But not being emotionally involved with the movie wasn’t my biggest problem. My biggest problem was Jessica Chastain. I really hate to go off on her because I have been a pretty big fan of her previous work. In 2011 she exploded onto the scene with several films including TREE OF LIFE, THE HELP, TAKE SHELTER, CORIOLANUS, and THE DEBT, which I thought was her best performance that year. So, what’s the problem you ask? Well, she overacts. A lot. Well, for the first 30 minutes she really doesn’t do anything except look like that she needs to eat as she watches Jason Clarke water log prisoners. Seriously, she looks sickly thin here. Her face is so boney that it looks like a skeleton. I couldn’t help but think how much better she would look if she just gained 20 pounds. Anyway, besides her unhealthy look (which makes her look well into her 40’s while she’s actually 35) every single acting choice she makes is phony. It’s all so dramatic that it feels like a performance. I didn’t buy her character for a second. She’s supposed to be this tough chick, but she came across weak to me. I didn’t buy her aggressiveness at all. I’m trying to figure out just what went wrong with her acting. My guess is that after giving several great performances, maybe she has become too confident, therefore overacting. She doesn’t feel fresh anymore. It’s a very Hollywood performance. Every single facial tick and vocal inflection seems forced. Remember Emma Watson as Harmonie in the first few Harry Potter movies? Yeah…. her performance is about like that. She’s over expressive. It seems like she was trying way too hard here. Chastain really needed to tone it down.
The direction is fine. But this isn’t the same Bigelow from the 90’s. Her style seems more suited to HBO productions now. Everything is solid and serviceable, but there’s nothing outstanding here. During a certain bombing sequence in a restaurant, I couldn’t help but think how 1995 Katheryn Bigelow would direct that scene, which probably would have been done with a breathtaking unbroken steadicam shot, but instead it was kind of choppy with lots of edits. Now, from anyone else I may have accepted it, but it’s from someone I know is capable of producing something better.
The script is fine I guess. It’s a little too technical and clinical for my taste. I prefer my films to have at least some heart and life to them. While I thought the first hour and the last 30 minutes were pretty riveting, there was too many scenes of agents sitting behind desks trying to figure out how to capture Bin Laden during the middle section. I also thought Alexandre Desplat’s score was pretty disappointing, as it sounded quite generic. Something that you would here on an episode of CSI.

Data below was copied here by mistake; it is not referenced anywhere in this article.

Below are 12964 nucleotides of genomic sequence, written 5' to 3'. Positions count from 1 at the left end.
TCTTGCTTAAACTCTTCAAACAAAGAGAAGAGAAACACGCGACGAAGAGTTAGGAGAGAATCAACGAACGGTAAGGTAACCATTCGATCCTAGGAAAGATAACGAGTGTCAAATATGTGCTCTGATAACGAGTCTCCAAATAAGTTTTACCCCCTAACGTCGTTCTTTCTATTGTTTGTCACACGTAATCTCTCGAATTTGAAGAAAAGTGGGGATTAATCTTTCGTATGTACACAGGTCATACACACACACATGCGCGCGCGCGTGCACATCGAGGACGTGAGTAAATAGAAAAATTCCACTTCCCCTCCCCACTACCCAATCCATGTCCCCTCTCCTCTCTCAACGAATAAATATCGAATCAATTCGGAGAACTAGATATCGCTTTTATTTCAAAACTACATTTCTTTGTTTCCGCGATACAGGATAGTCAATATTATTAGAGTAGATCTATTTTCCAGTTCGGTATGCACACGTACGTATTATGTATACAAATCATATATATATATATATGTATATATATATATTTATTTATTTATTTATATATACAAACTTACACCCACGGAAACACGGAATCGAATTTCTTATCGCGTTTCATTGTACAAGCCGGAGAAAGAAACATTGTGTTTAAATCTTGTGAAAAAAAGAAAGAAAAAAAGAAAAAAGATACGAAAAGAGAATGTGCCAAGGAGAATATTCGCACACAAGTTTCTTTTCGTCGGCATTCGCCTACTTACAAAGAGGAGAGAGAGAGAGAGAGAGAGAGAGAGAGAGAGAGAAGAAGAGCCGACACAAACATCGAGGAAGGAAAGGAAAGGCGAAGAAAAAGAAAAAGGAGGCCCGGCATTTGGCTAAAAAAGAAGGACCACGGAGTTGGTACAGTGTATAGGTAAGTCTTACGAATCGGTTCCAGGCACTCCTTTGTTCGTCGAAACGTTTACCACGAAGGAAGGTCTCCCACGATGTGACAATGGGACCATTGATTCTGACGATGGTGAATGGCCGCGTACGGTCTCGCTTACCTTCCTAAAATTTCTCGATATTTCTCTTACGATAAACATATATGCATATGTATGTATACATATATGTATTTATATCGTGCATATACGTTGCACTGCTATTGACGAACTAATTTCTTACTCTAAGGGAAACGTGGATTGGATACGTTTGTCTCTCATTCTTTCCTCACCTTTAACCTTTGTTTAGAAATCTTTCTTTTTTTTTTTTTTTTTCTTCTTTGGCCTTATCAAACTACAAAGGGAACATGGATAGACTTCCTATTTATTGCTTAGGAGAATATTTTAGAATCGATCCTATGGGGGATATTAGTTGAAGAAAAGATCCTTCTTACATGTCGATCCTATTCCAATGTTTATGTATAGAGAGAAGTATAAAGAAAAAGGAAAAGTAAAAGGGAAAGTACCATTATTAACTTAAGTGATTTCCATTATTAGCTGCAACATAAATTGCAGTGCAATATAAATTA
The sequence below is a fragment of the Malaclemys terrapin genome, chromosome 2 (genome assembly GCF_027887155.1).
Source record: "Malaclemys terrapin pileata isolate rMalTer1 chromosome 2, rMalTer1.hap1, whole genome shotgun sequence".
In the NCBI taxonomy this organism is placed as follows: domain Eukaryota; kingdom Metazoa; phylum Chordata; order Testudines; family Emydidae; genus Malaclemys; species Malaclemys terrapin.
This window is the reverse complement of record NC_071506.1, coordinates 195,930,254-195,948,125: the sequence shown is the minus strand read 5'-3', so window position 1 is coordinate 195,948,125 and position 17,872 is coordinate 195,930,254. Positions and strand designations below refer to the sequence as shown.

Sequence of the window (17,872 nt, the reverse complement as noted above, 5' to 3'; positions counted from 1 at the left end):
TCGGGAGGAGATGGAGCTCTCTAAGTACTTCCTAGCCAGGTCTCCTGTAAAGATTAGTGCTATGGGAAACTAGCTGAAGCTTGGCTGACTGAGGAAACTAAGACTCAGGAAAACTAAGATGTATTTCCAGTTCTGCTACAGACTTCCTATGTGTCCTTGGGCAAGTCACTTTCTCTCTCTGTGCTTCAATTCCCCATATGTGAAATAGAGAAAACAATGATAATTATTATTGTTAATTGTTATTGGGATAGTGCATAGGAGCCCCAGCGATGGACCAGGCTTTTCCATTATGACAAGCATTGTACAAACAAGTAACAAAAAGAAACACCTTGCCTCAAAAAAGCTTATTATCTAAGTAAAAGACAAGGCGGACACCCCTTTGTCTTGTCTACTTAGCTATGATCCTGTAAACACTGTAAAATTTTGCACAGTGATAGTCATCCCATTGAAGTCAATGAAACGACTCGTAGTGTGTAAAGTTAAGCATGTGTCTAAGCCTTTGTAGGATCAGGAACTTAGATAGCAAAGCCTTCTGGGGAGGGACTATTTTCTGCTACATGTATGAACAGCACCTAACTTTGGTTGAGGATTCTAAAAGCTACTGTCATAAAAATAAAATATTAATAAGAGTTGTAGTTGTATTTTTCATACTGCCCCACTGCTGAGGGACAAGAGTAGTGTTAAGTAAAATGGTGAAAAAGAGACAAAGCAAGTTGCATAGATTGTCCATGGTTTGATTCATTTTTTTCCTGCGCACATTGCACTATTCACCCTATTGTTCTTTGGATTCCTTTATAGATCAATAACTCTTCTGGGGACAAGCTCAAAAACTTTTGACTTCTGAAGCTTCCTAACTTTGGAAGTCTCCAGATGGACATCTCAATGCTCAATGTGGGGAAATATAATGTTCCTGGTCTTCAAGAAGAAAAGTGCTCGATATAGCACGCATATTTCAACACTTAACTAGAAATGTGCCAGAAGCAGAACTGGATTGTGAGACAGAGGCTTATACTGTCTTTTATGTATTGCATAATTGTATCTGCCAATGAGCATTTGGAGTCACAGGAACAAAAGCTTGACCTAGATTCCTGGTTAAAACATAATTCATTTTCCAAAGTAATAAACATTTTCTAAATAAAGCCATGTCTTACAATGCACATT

I wish I liked this more. I really wanted too. It seems everyone around me is praising the hell out of this movie. Now, I’m not one of those critics that enjoys fucking up a fresh rating on Rotten Tomatoes for the sake of getting hits on my site. I WANTED to like this movie. But the truth is, I was let down. If it wasn’t as hyped up as much, I probably wouldn’t have been as disappointed, but I still wouldn’t have recommended it. But because everyone is going nuts for this movie, I have to knock it down a few pegs. While it has some tense moments and great performances from Clarke and Ehle, the film just didn’t involve me emotionally.
I was pretty upset that Bigelow got snubbed by the Academy…. until I actually SAW the film. It felt like a really good TV movie, but Jessica Chastain’s phony and forced performance drags it down. ★★ (out of ★★★★)
- Rated R for strong violence including brutal disturbing images, and for language.
- Running time: 2hrs 36min.
Check out Jesse Hoheisel’s review of ZERO DARK THIRTY by clicking here.